What’s your mindfulness practice?
Fellow conversation practitioner Steve Byers has been harvesting his insights from his recent learning journey to ALIA Summer Institute. He shared:
One of the most delicious aspects of the recent ALIA Summer Institute was the twice daily mindfulness practice. Each day, after breakfast, we gathered in a large room to hear teaching from one of the Institute’s faculty, and then to meditate together for 30 minutes. The basic instruction was just to notice what is going on, inside and out. We sat, some of us on cushions on the floor, others on chairs, and noticed. I began my own meditation practice about seven years ago, a few months before beginning my graduate school adventure with OSR (Organization Systems Renewal), in response to a single line from Peter Senge in an ALIA Field Notes article from 2004. The sentence was, “If you don’t have a contemplative practice, get one.”
After a fellow commenter encouraged us to think about the outcome of mindfulness and not get caught up in the form, I responded to Steve with the following:
I too have wanted to cultivate a mindfulness practice and have tried a few different things. Then I realized that mindfulness is one of the many gifts of my yoga practice, and perhaps I don’t need to “do” a separate mindfulness practice I nearly always arrive 15 to 10 minutes before class to sit quietly on my yoga mat to arrive, notice, breathe, and invite home all the bits and pieces of myself that I’ve scattered throughout the day. I select an intention for that practice, something that emerges while I’m sitting quietly. For yin classes it’s often two connected intentions, for other classes one word: lightness, joy, space, love… whatever will serve me well. Then throughout the practice, depending on the style of yoga class – sometimes this is needed more than other classes – I tap into a little teaching from Meg Wheatley, acknowledging “thinking” whenever I’m hooking into thoughts traipsing in my head. It’s enough to bring me back to my breath and to the present.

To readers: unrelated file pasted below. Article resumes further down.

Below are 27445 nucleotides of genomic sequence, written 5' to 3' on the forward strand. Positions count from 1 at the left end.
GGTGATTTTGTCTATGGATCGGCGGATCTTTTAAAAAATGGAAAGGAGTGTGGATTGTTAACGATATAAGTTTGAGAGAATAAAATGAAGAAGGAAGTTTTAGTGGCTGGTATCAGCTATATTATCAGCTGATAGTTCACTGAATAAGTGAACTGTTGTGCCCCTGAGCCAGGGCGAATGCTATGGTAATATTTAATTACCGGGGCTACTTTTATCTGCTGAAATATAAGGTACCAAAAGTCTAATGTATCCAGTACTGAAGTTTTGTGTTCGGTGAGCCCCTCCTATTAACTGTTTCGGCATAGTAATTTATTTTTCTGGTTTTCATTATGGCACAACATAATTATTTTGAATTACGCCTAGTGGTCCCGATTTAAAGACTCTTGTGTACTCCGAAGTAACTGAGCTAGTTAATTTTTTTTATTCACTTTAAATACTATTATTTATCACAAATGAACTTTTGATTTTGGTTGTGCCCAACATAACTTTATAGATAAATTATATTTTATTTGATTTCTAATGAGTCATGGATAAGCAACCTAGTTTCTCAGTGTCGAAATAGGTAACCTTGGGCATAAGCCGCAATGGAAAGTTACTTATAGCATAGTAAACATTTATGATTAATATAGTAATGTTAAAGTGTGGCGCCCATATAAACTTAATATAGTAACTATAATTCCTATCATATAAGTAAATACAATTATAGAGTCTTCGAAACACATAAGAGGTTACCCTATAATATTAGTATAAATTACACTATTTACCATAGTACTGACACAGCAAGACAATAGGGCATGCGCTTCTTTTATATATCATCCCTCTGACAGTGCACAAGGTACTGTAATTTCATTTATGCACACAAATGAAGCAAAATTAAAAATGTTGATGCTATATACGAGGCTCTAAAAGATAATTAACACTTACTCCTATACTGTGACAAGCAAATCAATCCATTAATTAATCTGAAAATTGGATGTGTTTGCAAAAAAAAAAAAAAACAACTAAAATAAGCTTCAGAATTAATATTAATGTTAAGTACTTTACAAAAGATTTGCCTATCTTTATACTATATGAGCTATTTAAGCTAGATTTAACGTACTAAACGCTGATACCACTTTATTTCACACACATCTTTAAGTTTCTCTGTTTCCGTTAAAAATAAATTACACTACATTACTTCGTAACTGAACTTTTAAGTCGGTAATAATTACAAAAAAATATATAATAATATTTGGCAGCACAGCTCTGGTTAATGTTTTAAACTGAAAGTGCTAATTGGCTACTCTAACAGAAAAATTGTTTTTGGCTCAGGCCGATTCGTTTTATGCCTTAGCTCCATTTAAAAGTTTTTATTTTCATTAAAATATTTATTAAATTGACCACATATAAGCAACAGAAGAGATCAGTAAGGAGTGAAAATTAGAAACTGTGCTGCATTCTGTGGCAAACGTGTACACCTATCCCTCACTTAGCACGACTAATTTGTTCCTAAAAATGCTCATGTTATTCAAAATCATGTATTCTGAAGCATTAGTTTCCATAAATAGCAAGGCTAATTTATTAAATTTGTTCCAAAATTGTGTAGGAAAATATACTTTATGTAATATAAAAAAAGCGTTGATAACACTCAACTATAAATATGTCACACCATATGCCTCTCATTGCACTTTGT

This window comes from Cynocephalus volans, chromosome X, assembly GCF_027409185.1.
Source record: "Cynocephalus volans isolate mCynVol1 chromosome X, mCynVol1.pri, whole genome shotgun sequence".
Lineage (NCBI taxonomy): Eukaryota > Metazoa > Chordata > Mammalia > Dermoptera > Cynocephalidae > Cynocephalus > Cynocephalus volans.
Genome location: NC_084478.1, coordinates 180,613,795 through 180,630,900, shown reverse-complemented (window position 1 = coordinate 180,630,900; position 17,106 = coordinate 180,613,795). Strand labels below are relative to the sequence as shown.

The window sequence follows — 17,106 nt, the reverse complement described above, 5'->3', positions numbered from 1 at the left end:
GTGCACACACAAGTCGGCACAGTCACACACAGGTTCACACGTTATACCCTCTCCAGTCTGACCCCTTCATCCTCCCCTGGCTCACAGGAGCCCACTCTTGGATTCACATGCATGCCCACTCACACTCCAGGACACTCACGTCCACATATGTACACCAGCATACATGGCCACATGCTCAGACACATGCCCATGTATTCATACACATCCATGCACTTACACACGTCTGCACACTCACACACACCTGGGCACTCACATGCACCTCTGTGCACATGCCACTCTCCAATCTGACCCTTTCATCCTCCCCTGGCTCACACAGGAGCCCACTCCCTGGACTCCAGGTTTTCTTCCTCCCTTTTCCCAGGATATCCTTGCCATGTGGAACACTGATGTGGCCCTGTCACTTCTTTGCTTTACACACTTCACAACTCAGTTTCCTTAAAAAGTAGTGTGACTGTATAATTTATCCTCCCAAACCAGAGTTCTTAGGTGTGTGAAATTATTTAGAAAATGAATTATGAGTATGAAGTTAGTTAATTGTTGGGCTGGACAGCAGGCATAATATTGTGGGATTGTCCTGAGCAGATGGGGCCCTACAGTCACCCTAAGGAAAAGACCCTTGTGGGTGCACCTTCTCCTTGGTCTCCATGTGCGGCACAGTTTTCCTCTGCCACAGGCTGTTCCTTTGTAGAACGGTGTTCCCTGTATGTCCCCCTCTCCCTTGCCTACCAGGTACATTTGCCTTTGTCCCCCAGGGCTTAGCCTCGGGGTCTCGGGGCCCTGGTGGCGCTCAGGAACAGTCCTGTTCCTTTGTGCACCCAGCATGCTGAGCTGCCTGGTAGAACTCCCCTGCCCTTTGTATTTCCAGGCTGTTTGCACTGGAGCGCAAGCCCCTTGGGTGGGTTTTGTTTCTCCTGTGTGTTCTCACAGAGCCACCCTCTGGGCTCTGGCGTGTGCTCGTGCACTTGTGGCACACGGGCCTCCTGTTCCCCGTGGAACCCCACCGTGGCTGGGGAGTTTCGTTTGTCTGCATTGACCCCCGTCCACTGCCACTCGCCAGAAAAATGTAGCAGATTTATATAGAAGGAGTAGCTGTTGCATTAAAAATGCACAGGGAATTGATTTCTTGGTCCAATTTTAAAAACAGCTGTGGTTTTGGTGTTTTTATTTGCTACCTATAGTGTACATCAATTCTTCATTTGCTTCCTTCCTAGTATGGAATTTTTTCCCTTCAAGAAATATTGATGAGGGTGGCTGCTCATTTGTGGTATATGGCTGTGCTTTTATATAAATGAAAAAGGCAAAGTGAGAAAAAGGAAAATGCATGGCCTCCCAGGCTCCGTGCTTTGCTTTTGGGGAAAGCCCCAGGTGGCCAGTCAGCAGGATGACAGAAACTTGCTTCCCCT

Another little mindfulness practice I’m going to try is one that Chris Corrigan wrote about recently – how to meditate while leading a workshop.
Breathe in, breathe out…